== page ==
(Have a question of your own?  Please consult this page to see if I’ve answered it in a previous column, and if not just click here to ask me via email.)

Read Full Post »

Not With a Ruler

I’m a have a micropenis, described by a urologist as “infantile” in size.  In “All Shapes and Sizes” you stated:  “…even a man like that could be compatible with a woman who loves cunnilingus above all else.”  That’s true in theory, but my experience has been that women who are spontaneously aroused and who have strong sexual appetites, even if they prefer pleasures other than vaginal intercourse, will eventually find that element to be missing and pursue it elsewhere.  Would the probability of meeting a woman who really doesn’t care about penis size really be higher than of finding a woman who is only two inches deep when she’s aroused?  Or one who is willing and who can enjoy sex, but who is also not all that interested in sex to begin with, or who is highly responsive rather than spontaneous in her desire?  

tiny man leaving a womanI think you’re reading far too much into that particular bit of advice.  It was not intended to be the only situation I could think of in which a woman might be happy with a man lacking in the size department; another might be a very dominant woman seeking a man for the sort of kink play that doesn’t require him to be well-endowed, and still another a sex worker or polyamorous woman who doesn’t equate sex with exclusive partnership.  I can tell you from firsthand experience that the situations you describe would not be solutions for the monogamous, because I fit both of those categories.  I have an exceptionally small, tight vagina…and a two-inch penis would still have no effect on me.  And though my sex drive is entirely reactive, that doesn’t mean a tiny cock would do anything for me once I am aroused.  Stated more generally, I doubt there’s an adult vagina small enough that a micropenis would fit it snugly, and how a woman gets aroused has nothing to do with what it takes for her to be satisfied once she is.  I therefore feel your best bet is not to try to find a woman who wants nothing other than a very small penis (which seems to be the track you’re on), but rather one whose feelings of commitment for you cannot be measured with a ruler.

(Have a question of your own?  Please consult this page to see if I’ve answered it in a previous column, and if not just click here to ask me via email.)

Read Full Post »

Thing of the Past

Once I let a man wing by without references; he claimed to be a lawyer who would bring his business card along.  But instead of a safe, elderly client, what I got instead was a whole squad of cop cars and repeated pounding on my door.  I wasn’t stupid enough to open it, and eventually they left.  I moved immediately, and never again will I trust an unscreened client.  But with MyRedBook gone, I am leery of references; I’m desperately looking for an alternative, but my hopes aren’t high.  Do you have any screening procedures you could recommend, now that references are becoming a thing of the past?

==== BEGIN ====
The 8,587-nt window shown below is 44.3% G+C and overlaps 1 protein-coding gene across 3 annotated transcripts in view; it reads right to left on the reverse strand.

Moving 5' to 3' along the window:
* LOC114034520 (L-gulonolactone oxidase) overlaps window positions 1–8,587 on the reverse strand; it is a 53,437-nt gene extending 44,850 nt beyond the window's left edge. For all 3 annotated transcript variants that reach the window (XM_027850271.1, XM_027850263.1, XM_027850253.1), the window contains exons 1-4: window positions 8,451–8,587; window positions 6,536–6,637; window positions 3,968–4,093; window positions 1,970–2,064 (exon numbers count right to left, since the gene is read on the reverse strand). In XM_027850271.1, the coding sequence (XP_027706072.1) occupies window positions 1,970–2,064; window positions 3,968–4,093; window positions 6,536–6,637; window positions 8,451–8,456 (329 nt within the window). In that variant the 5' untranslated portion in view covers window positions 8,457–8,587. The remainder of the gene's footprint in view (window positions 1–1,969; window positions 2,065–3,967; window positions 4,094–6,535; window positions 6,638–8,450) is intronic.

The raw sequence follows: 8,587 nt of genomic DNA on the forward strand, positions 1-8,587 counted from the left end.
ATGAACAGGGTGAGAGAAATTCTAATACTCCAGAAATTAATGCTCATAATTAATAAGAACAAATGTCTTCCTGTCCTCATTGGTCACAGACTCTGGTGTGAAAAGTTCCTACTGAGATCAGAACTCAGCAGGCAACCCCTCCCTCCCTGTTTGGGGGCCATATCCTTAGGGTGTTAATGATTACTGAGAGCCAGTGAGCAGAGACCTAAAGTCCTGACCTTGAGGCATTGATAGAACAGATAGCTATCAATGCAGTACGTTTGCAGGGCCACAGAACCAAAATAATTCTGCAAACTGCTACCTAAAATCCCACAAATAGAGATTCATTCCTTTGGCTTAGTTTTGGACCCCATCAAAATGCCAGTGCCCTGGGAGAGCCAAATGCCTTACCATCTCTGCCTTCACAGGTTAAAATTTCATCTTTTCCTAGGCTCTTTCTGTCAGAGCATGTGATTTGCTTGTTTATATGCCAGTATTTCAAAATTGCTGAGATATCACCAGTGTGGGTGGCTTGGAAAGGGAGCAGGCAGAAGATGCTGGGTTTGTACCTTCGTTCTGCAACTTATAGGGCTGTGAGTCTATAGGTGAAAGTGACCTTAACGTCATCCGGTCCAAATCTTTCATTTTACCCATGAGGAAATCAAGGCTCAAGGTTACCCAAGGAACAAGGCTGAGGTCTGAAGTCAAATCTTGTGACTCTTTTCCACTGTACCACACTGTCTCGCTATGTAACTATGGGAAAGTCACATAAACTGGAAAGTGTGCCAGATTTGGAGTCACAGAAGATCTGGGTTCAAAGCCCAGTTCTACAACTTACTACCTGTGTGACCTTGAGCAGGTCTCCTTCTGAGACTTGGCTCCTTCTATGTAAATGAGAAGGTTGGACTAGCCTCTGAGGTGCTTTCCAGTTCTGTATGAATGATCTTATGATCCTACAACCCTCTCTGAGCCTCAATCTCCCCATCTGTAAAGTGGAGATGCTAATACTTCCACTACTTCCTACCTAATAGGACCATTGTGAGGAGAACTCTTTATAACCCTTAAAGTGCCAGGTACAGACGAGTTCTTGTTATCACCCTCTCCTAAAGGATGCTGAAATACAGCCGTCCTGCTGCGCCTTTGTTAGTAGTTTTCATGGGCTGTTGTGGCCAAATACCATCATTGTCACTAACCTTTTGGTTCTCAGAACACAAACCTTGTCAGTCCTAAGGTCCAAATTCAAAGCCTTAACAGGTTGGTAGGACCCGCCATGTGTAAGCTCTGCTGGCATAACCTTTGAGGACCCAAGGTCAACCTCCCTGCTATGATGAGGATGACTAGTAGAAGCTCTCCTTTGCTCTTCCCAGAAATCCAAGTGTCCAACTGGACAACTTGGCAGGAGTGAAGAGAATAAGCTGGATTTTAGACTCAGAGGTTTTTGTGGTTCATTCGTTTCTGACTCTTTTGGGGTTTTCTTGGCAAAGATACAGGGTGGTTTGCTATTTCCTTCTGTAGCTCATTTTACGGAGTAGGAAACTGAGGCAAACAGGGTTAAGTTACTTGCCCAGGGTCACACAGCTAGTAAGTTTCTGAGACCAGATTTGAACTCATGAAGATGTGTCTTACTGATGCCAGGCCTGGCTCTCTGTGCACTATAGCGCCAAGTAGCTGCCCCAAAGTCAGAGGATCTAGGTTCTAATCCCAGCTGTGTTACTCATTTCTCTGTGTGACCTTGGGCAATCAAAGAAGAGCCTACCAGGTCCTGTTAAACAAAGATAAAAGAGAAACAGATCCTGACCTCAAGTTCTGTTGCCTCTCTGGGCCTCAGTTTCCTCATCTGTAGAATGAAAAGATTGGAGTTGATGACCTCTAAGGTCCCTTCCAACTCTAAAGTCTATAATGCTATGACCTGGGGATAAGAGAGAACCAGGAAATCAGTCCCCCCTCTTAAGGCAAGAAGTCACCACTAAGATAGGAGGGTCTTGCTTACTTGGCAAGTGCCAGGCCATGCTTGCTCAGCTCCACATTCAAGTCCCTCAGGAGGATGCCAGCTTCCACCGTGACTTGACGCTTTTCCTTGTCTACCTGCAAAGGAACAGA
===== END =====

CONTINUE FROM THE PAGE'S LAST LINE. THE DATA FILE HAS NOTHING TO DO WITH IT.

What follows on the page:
magnifying glassReferences are a great method of screening, but not the only way.  You could try running a client’s name through Intellius or a similar “background check” service, or simply Googling it; alas, you can only get really good results from either of those if the client is willing to give you his full name, age and address, and anyone who is reluctant to give references may be equally reluctant to provide other screening info.  P411 uses employment screening, and you can do it yourself just as they do; simply call the client’s work and ask to speak to Mr. So-and-So, then make sure the man you’re connected to is the one you spoke to before.  If you have never heard of the company, you need to check up on it in the phone book and online; cops can create fake companies, but such fakes won’t have any kind of history in public records.  The most important kind of screening, though, is your gut; talk to the man on the phone and see how you feel about him.  If he seems creepy, cocky, suspicious or overly interested in details, or even if he just sets off your alarm bells in  way you can’t adequately define, you may want to pass on seeing him.  Of course, some cops are such practiced sociopaths that they can lie to their victims and seem perfectly normal while doing it, so you will probably want to take the final precaution of not revealing your exact address until he arrives nearby at the proper time and calls you.  Not giving an exact location in advance makes it much harder for cops to organize the kind of nasty trick they pulled on you before.  If you really want to be cautious, you could even meet the client in a nearby cafe or the like, so that you can look him in the eye and feel him out before taking the final step of letting him in your door.